Be honest, now–did you sing it in your head as you read it? I did as I wrote it.
A couple of years ago, my wife and son passed a Salvation Army Santa on their way out of a store. It was before Thanksgiving, so when my son asked if he could make a donation, my wife refused. Their disagreement escalated, as such things do, until he ended the argument by fishing a dollar bill from his pocket, exclaiming, “I’m generous year round!” and thrusting it into the bucket.
Boy, is this a great time of year for generosity, whether you feel it year-round or not. So many opportunities to appear selfless, to be seen as one who gives the best you can afford to the important people in your life.
Only that’s not generosity. Not real generosity.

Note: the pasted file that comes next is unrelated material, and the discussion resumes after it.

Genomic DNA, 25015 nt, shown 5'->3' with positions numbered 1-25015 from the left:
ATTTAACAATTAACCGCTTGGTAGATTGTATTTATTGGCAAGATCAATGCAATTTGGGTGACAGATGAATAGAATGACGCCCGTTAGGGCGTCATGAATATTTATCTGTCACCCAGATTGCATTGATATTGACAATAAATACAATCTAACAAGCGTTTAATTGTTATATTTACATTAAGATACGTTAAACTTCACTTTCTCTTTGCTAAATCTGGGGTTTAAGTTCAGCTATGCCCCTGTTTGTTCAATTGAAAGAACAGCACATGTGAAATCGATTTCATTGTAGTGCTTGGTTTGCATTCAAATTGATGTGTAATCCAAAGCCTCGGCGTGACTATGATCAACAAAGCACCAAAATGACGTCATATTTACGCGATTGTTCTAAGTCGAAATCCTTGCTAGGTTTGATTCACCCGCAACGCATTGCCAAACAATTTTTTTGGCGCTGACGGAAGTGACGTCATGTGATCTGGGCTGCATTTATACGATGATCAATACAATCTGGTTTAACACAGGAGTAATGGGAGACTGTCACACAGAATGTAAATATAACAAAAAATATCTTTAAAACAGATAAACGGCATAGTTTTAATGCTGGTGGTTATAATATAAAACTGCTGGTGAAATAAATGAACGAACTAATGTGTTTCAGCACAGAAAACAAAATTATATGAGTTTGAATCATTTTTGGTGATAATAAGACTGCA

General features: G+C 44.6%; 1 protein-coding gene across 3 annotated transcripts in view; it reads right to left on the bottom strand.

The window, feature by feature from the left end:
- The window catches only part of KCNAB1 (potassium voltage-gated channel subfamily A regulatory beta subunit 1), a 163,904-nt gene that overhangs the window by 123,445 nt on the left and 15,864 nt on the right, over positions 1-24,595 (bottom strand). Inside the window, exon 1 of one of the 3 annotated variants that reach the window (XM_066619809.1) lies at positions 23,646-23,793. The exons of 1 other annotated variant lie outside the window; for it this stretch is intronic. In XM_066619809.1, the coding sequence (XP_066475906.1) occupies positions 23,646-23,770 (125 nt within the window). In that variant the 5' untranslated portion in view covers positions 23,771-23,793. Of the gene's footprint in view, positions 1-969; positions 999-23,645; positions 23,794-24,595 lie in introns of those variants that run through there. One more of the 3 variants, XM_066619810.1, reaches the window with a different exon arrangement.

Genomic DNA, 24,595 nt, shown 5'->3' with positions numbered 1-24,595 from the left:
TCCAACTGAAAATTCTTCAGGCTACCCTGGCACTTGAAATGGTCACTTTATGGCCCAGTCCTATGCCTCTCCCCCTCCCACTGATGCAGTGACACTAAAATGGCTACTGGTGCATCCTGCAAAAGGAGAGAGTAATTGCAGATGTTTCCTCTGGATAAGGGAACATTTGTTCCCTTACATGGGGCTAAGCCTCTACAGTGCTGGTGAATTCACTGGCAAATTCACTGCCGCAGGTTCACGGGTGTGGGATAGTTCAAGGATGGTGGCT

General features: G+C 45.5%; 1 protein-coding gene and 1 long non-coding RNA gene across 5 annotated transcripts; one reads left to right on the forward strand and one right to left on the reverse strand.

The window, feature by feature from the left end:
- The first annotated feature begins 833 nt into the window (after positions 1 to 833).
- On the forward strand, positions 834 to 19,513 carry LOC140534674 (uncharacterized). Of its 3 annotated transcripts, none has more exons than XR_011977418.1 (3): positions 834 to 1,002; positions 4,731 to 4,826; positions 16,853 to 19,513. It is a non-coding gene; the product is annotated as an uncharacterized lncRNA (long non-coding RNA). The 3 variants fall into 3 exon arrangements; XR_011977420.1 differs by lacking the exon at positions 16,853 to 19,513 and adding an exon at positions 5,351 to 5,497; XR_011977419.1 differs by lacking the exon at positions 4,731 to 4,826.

Real generosity comes, like so many other great parts of the holidays, from joy. It isn’t about being seen to give. It isn’t about what others think–well, other than the recipient, anyway. Generosity is in the pleasure you feel when you find that perfect gift and realize you can afford it, the ecstasy when their jaw drops open and they look at you speechless. It’s really not a selfless act–we get as much in the giving as they do in the receiving, if in a different form. I think my son understood that when he insisted on putting his dollar in the Salvation Army bucket.
And nobody else really matters. The perfect gift is something private between the giver and the receiver, no matter who else knows, no matter who else is in the room.
So courage, when it comes to generosity, is not in being seen to give. It’s not in buying the flashiest, most expensive gift you can find. It’s in disregarding what everybody but the person you’re giving to will think.
Isn’t that what we all wish we could do anyway?